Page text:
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Sokol and Biglari


shalab
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Since there are many fans of Biglari in this board but not as many fans of Sokol, just wanted to contrast these two folks. Both are hard charging people that are very smart and very driven.

 

As for ethical behavior, I think Biglari ranks lower than Sokol. Sokol is definitely richer of the two with a networth of about ~100 million or more whereas Biglari is probably in the range of ~7-10 million.

 

I am surprised SEC didnt go after Biglari as everyone was probably busy clapping. I dont think what Sokol did is illegal. Sokol will look like Mother Theresa at SNS but doesnt pass the ethical bar at Berkshire.

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From what I have read so far, Mr. Sokol looks culpable because he met Citi investment bankers and not the wealth management guys. As an ex-M&A banker, I can tell you that if I am meeting a guy like Mr. Sokol, I am talking to Berkshire unless he expressively states that he is there in a personal capacity in which case I would have talked to him about a lot smaller companies (than LZ) given the relative size of his checkbook vs Berky’s . In Dec meeting, Citi must have shown him 10-15 “elephant-size” ideas in general which would Buffett criteria of what Berky could buy.  These initial meetings are to gauge client’s interest for a deep-dive on a potential M&A idea and/or to get CEOs talking. Even if in the first meeting, citi bankers did not discuss non-public information I would think that in the subsequent meetings they did. If the Citi bankers are doing their job competently, they would have shared  non-public information because as a banker you are telling the client (i.e., Berky) something which is not well known or misunderstood about a business and potentially non-public information such as target CEO's willingness to do a deal, etc. The whole idea of such meetings is to highlight the business in the most favorable light for a potential M&A deal. There is an underlying assumption that the discussion is absolutely confidential. I don't know whether the non-public information was discussed or not. But for Mr. Sokol to say that he was meeting Citi bankers in personal capacity is completely naive IMHO. Even if you give him the benefit of the doubt, the timing of the purchase is so close that it does not pass the smell test.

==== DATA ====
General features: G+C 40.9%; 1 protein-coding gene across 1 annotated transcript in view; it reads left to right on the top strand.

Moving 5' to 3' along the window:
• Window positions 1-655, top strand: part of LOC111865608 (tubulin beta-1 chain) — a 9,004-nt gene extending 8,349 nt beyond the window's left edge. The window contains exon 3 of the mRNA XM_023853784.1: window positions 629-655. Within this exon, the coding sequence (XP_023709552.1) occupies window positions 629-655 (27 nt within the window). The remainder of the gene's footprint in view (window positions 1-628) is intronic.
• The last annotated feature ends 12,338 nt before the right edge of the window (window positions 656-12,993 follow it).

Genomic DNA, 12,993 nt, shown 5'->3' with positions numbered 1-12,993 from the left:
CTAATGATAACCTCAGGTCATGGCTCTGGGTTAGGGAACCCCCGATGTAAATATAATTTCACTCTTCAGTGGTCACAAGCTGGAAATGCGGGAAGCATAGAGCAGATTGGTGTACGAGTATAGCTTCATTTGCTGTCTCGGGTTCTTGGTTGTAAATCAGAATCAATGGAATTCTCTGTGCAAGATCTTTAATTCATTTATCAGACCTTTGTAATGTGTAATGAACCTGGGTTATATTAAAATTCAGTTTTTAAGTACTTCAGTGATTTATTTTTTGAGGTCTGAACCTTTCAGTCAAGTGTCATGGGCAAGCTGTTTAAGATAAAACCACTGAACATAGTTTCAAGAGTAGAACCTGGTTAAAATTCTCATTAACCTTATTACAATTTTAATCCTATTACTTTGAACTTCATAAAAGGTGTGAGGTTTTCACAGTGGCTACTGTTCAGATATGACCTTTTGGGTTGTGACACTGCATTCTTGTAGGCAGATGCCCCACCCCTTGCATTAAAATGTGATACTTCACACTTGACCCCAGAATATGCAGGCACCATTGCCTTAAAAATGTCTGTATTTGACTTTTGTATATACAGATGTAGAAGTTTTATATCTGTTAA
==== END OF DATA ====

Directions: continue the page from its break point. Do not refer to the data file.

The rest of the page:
If I were him, I would have called general counsel or outside counsel as soon as Mr. Buffett showed interest in pursuing the discussions.

For him to say Mr. Munger bought BYD before bringing it to Berky is a complete misdirection. One has to understand the timing of Charlie's purchase and the beginning of Berky's involvement. One has to know how many quarters had gone by between Mr.  Munger's purchase and serious investment discussion between BDY and Berky. What kind of material non-public information Mr. Munger had before he made his purchases. So that is a different situation in my opinion.

 

Let's think the other way around - would citi compliance allow bankers to buy the stake around the time Mr. Sokol bought it for the second time? The answer is definitely no! As soon as a deal starts to heat-up, it is logged with compliance in the banks to avoid such situations. All the team members esp. on the M&A side (industry bankers are generally prohibited from investing in their clients) would be stopped from doing any trades in LZ. I am not suggesting that the banks have the best compliance procedures. All I am saying is that Mr. Sokol was either grossly ignorant or did cross the line willingly. I hope it is the former for us Berky shareholders.

 

Cheers,

 

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